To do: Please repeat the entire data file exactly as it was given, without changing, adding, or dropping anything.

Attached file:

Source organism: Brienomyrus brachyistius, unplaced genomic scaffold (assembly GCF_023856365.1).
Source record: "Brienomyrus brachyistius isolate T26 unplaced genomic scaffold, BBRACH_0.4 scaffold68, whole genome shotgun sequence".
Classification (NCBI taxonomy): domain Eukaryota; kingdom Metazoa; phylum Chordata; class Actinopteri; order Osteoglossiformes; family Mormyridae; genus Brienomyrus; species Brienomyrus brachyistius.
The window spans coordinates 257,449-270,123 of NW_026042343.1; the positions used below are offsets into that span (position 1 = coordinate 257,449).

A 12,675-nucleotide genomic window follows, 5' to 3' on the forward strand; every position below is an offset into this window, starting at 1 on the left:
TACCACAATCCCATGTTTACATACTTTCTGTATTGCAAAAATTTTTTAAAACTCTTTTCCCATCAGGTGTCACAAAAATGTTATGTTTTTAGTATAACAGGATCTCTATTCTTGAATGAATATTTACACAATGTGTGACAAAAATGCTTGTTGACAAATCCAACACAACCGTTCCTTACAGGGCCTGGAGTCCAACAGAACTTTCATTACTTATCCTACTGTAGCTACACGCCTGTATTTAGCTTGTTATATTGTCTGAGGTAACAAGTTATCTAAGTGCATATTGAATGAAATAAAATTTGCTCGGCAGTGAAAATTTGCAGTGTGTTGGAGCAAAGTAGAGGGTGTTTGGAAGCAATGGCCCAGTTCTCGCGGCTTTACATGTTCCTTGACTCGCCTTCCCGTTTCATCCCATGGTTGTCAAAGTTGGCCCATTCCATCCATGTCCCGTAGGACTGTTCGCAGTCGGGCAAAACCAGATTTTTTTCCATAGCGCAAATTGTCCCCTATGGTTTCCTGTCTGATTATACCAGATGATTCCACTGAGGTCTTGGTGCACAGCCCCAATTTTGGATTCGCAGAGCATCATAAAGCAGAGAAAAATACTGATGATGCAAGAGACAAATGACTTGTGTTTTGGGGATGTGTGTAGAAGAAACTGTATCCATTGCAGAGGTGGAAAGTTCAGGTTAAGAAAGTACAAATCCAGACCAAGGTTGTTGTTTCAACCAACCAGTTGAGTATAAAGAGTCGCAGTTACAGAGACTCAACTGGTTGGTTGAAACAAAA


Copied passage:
Source organism: Brienomyrus brachyistius, unplaced genomic scaffold (assembly GCF_023856365.1).
Source record: "Brienomyrus brachyistius isolate T26 unplaced genomic scaffold, BBRACH_0.4 scaffold68, whole genome shotgun sequence".
Classification (NCBI taxonomy): domain Eukaryota; kingdom Metazoa; phylum Chordata; class Actinopteri; order Osteoglossiformes; family Mormyridae; genus Brienomyrus; species Brienomyrus brachyistius.
The window spans coordinates 257,449-270,123 of NW_026042343.1; the positions used below are offsets into that span (position 1 = coordinate 257,449).

A 12,675-nucleotide genomic window follows, 5' to 3' on the forward strand; every position below is an offset into this window, starting at 1 on the left:
TACCACAATCCCATGTTTACATACTTTCTGTATTGCAAAAATTTTTTAAAACTCTTTTCCCATCAGGTGTCACAAAAATGTTATGTTTTTAGTATAACAGGATCTCTATTCTTGAATGAATATTTACACAATGTGTGACAAAAATGCTTGTTGACAAATCCAACACAACCGTTCCTTACAGGGCCTGGAGTCCAACAGAACTTTCATTACTTATCCTACTGTAGCTACACGCCTGTATTTAGCTTGTTATATTGTCTGAGGTAACAAGTTATCTAAGTGCATATTGAATGAAATAAAATTTGCTCGGCAGTGAAAATTTGCAGTGTGTTGGAGCAAAGTAGAGGGTGTTTGGAAGCAATGGCCCAGTTCTCGCGGCTTTACATGTTCCTTGACTCGCCTTCCCGTTTCATCCCATGGTTGTCAAAGTTGGCCCATTCCATCCATGTCCCGTAGGACTGTTCGCAGTCGGGCAAAACCAGATTTTTTTCCATAGCGCAAATTGTCCCCTATGGTTTCCTGTCTGATTATACCAGATGATTCCACTGAGGTCTTGGTGCACAGCCCCAATTTTGGATTCGCAGAGCATCATAAAGCAGAGAAAAATACTGATGATGCAAGAGACAAATGACTTGTGTTTTGGGGATGTGTGTAGAAGAAACTGTATCCATTGCAGAGGTGGAAAGTTCAGGTTAAGAAAGTACAAATCCAGACCAAGGTTGTTGTTTCAACCAACCAGTTGAGTATAAAGAGTCGCAGTTACAGAGACTCAACTGGTTGGTTGAAACAAAA